LONDON (Reuters) - Prime Minister David Cameron faces a rebellion from many of his Eurosceptic lawmakers on Monday when parliament votes on the rules for a planned referendum on Britain’s European Union membership.
Cameron has already been forced to make concessions over the referendum, last week agreeing to make the wording of the question more neutral and to accept some limits to government activity in the run up to the vote, which is due by the end of 2017.
But many Eurosceptic Conservatives argue this did not go far enough and that a so-called “purdah” period, which bars the government from publishing anything which could influence the outcome, must be applied in full.
The opposition Labour Party and Scottish nationalists have also tabled amendments to the EU Referendum Bill, which lawmakers in the lower house will have their final chance to vote on late on Monday, also arguing purdah must be applied.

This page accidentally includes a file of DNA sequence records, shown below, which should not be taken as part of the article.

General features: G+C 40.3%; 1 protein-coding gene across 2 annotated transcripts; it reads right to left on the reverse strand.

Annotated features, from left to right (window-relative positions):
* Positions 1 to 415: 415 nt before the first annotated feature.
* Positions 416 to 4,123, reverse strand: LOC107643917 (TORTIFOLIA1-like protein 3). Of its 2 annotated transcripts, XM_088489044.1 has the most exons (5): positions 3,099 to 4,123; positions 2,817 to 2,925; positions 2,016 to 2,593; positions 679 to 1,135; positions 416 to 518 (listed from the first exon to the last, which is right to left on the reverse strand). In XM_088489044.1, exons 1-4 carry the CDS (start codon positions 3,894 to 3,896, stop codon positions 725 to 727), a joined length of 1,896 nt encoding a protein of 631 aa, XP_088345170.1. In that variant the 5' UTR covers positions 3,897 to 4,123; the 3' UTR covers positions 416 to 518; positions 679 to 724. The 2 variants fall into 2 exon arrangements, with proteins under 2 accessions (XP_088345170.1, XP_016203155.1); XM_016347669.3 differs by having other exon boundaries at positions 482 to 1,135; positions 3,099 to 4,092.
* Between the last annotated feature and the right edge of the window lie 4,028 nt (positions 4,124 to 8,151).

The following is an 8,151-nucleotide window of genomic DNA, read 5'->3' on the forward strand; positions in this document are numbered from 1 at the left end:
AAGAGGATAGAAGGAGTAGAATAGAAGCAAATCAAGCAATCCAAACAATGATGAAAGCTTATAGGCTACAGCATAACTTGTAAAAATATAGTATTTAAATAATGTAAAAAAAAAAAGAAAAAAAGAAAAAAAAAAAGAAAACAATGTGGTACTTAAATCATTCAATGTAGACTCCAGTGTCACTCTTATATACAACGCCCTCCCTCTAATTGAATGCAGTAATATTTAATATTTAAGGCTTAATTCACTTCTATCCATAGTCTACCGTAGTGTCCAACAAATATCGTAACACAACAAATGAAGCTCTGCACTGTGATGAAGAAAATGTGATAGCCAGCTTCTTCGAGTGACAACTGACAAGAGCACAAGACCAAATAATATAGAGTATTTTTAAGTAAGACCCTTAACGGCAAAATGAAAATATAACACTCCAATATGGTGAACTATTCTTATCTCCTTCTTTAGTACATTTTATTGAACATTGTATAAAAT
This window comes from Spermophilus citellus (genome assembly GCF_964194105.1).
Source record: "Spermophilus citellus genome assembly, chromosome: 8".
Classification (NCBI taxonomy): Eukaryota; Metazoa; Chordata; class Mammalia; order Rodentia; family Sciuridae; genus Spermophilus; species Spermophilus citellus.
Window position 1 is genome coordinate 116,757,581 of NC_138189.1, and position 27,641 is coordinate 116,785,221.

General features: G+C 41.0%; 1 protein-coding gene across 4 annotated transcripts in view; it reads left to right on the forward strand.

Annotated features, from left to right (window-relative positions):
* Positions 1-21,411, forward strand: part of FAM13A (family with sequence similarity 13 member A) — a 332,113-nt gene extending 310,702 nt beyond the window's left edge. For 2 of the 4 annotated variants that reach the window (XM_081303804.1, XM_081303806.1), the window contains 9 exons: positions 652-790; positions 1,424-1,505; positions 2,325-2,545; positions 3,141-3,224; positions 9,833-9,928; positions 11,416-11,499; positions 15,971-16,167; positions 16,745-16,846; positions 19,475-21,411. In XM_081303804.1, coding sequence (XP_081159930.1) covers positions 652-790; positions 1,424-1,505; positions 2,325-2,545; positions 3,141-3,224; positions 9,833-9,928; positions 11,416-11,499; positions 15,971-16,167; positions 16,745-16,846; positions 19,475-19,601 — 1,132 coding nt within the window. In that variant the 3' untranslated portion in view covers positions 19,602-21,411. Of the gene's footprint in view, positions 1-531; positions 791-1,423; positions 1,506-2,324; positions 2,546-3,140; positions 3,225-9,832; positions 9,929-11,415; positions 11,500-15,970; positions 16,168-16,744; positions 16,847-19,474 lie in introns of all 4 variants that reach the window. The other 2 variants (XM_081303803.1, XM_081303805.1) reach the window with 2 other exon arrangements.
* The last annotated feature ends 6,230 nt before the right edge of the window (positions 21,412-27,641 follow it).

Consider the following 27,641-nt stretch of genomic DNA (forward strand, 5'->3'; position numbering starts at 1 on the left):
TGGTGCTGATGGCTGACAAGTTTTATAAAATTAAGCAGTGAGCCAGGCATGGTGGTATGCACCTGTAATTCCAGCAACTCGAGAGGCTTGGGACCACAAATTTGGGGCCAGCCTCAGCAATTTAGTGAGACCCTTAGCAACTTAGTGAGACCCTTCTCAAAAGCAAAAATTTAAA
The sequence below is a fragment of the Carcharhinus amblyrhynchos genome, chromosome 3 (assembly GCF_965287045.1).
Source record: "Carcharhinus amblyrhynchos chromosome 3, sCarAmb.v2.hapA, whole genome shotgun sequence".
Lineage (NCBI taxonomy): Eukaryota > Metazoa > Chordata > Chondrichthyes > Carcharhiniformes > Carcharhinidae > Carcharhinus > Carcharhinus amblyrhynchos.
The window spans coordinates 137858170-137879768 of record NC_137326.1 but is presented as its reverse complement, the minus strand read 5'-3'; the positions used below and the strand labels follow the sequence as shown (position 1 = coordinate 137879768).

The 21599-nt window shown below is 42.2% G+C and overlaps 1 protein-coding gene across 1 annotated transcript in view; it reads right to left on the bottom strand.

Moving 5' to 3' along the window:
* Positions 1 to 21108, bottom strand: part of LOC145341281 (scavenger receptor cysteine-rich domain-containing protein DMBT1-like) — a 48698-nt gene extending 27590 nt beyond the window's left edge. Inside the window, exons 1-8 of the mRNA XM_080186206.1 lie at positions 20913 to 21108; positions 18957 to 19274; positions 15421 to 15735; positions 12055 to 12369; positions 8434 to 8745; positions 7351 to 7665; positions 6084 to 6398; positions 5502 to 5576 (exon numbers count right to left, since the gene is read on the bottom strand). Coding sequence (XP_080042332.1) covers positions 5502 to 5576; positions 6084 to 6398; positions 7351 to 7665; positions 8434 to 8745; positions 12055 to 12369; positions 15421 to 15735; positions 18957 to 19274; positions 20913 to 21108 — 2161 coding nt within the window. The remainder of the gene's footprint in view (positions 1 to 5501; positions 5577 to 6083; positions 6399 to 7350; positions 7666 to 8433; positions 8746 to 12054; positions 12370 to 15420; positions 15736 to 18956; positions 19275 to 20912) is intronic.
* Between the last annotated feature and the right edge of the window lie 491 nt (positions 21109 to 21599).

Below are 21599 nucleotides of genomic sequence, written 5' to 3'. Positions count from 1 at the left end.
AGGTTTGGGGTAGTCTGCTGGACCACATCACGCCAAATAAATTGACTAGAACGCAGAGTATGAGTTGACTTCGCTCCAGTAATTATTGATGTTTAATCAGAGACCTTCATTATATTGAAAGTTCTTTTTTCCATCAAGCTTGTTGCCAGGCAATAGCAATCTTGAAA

As Cameron has a working majority of just 16 in parliament, the government faces an embarrassing defeat if enough of its own lawmakers join forces with the opposition parties, forcing it to re-think its plans to accommodate the Eurosceptics’ demands.
Some Conservatives have also raised concerns over the timing of the vote, spending limits for political parties, the impartiality of broadcasters and whether EU institutions will be allowed to be directly involved in campaigning.
In a boost to Eurosceptics, an opinion poll published on Saturday showed a majority of Britons now favor leaving the European Union amid concerns over immigration, the first time the series had found a lead for the “out” campaign since November 2014.
Reporting by Kylie MacLellan; editing by Stephen Addison